By Pat Harty
IOWA CITY, Iowa – After three seasons as the Nebraska men’s basketball coach, Fred Hoiberg had a 24-67 overall record.
His first two teams both finished last in conference play, while his third team finished next to last in the 2021-22 season.
Hoiberg’s return to college basketball looked bleak.
He was trying to revive his once-promising coaching career after an unsuccessful run as the Chicago Bulls head coach where he compiled a 115-155 overall record before being fired 24 games into his fourth season in 2018-19.
And he was also trying to revive a Nebraska program that has very little tradition in men’s basketball, with just one NCAA Tournament appearance since 1998.
The fact that Hoiberg was born in Lincoln, Nebraska added some charm to his story, but at some point, his teams had to start showing progress or he risked being fired from his second consecutive head coaching job.
Progress has since been made as Nebraska is now showing signs in season No. 5 under Hoiberg of having a breakthrough season with records of 13-3 overall and 3-2 in Big Ten play heading into Friday’s game against Iowa at Carver-Hawkeye Arena.
The 8:30 p.m. tipoff, coupled with a crippling winter storm, will almost certainly impact attendance, but home-court advantage is still home-court advantage.
The Nebraska team has arrived in Iowa City, so the game will be played despite the brutal conditions outside.
The Nebraska program took baby steps last season, finishing 16-16 overall.
But now with help from the transfer portal, and with veteran players such as guard Keisei Tominaga showing steady improvement, the Cornhuskers appear to be taking the next step in the rebuilding process.
Nebraska made 13 3-point field goals and shot 60.9 percent from long range in an 88-72 win over No. 1 Purdue this past Tuesday. It was the program’s fourth win all-time against the No. 1 ranked team and first since 1982.
“Nebraska was really impressive, I thought, on both ends of the floor,” said Iowa coach Fran McCaffery. “I mean they were really working defensively. Obviously, when you play Purdue, they’ve got so many weapons, it’s not easy.”
“Purdue made a couple sustained runs back at them, and they answered every single one with multiple people scoring the basketball. I think that’s what makes them really hard, too, because they’ve got a lot of guys that are producing at a high level.”
Fran McCaffery certainly doesn’t have to be reminded about Nebraska’s potential as Iowa lost both games in the series last season.
Nebraska actually has the best winning percentage in the Big Ten since last Feb. 1.
Fran McCaffery was asked Wednesday in a zoom call how Hoiberg’s squad has done it.
“I think Fred upgraded the roster substantially,” Fran McCaffery said. “It takes a while to put the pieces together. And that’s what he did.
“I think they have a sound defensive philosophy, and the offense is really clicking. It’s not easy stuff to guard. I think they have a good culture. They’re sharing the ball and moving the ball. And they’ve added some pieces out of the portal who are really, really good players.”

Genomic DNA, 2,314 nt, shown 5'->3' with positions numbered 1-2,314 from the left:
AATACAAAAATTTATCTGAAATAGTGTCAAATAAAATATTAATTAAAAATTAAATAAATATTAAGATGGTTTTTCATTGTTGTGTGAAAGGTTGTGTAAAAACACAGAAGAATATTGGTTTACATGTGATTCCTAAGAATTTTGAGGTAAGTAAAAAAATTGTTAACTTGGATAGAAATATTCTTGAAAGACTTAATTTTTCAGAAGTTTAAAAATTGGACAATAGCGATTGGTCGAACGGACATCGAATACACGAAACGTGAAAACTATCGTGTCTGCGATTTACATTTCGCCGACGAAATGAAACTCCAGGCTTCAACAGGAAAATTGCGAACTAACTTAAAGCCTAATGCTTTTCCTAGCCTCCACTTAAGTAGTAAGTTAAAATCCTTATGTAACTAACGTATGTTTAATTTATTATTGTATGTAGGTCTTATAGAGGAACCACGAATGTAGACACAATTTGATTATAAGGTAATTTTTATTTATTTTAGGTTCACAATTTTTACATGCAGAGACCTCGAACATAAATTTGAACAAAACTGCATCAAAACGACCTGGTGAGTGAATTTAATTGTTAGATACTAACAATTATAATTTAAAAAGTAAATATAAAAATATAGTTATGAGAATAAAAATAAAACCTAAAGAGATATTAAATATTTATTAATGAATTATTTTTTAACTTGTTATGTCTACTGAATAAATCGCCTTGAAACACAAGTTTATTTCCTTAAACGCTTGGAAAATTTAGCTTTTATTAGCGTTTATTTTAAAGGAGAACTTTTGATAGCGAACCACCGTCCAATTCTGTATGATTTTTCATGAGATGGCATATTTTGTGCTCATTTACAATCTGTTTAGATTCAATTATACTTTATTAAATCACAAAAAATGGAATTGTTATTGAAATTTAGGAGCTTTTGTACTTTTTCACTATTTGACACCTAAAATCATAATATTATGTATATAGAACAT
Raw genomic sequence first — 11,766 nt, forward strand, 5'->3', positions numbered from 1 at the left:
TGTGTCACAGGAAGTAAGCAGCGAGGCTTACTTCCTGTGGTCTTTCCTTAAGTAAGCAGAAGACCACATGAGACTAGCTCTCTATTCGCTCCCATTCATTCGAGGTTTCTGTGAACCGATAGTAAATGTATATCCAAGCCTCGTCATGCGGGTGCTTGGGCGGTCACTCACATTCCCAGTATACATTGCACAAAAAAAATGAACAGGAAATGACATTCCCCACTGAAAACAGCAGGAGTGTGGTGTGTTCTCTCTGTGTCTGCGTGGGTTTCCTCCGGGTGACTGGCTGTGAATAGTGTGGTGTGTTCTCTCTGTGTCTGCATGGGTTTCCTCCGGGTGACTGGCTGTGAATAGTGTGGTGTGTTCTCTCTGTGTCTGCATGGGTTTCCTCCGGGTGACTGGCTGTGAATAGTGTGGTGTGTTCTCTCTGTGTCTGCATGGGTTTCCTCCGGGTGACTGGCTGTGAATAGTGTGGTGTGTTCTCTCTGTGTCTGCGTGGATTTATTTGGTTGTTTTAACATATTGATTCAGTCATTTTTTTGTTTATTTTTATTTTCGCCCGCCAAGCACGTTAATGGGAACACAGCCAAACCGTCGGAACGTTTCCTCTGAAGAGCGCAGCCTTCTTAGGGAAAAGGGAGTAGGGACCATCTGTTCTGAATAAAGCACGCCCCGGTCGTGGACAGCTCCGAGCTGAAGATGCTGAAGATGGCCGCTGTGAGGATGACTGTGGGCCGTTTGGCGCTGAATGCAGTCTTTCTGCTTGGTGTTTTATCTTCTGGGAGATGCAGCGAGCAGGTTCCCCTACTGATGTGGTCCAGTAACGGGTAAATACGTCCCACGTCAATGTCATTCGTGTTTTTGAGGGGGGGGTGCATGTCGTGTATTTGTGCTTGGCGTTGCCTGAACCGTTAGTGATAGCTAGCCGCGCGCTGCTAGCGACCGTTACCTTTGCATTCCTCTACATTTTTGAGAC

Reink Mast, a 6-foot-10 junior forward played his first four seasons for Bradly before transferring to Nebraska as a graduate student.
He is averaging 13.3 points and a team-high 8.7 rebounds per game.
“I think Reink Mast is just special,” Fran McCaffery said. “I’m really impressed with him.”
Nebraska has four players averaging in double figures, led by Tominaga at 14.6 points per game. The Japan native also has a team-high 33 3-point field goals.
Guard Brice Williams is averaging 13.3 points and 5.6 rebounds per game, and he also leads the team with 45 assists.
Hoiberg has shown that he can win at the collegiate level as he compiled a 115-56 record in five seasons for his alma mater, Iowa State, and made the NCAA Tournament four times.
He also grew up in Ames and was a star player for the Cyclones in the 1990s, earning the nickname, “The Mayor.”
Hoiberg would go on to play for a decade in the NBA before working in the Minnesota Timberwolves front office.
He had no coaching experience when Iowa State took a chance on him in 2010.
The move paid huge dividends for Iowa State, and now Nebraska is starting to benefit from Hoiberg’s influence.
As for Iowa, it faces the challenge of trying to cool down the surging Cornhuskers.
The Hawkeyes haven’t played since last Saturday’s 86-77 victory over Rutgers at home and will have had nearly a week to prepare for the Cornhuskers.
“It allows you to get done what you want to get done and not feel rushed,” Fran McCaffery said of not playing for nearly a week. “We were able to put the Rutgers game to bed in terms of teaching points that had to be made. We were able to get some lifts in and we’ve had practice and and we’ve had some guys come in on their own for some skill development.
“But also an opportunity to rest a little bit because it’s a long grind, so you don’t want to over do it when you have some time like this. And then you lock in to the scouting report for the next game.”
Fran McCaffery said Wednesday that he expects his son, 6-9 junior forward Patrick McCaffery, to play on Friday. Patrick McCaffery missed the Rutgers game due to an illness.
Nebraska (13-3, 3-2) vs. Iowa (9-6, 1-3)
When: Friday, 8:30 p.m.
Where: Carver-Hawkeye Arena
TV: Big Ten Network
Radio: Iowa Radio Network
Series record: Iowa leads. 24-15
Last meeting: Nebraska swept the series last season, winning 66-50 in Lincoln and 81-77 in Iowa City.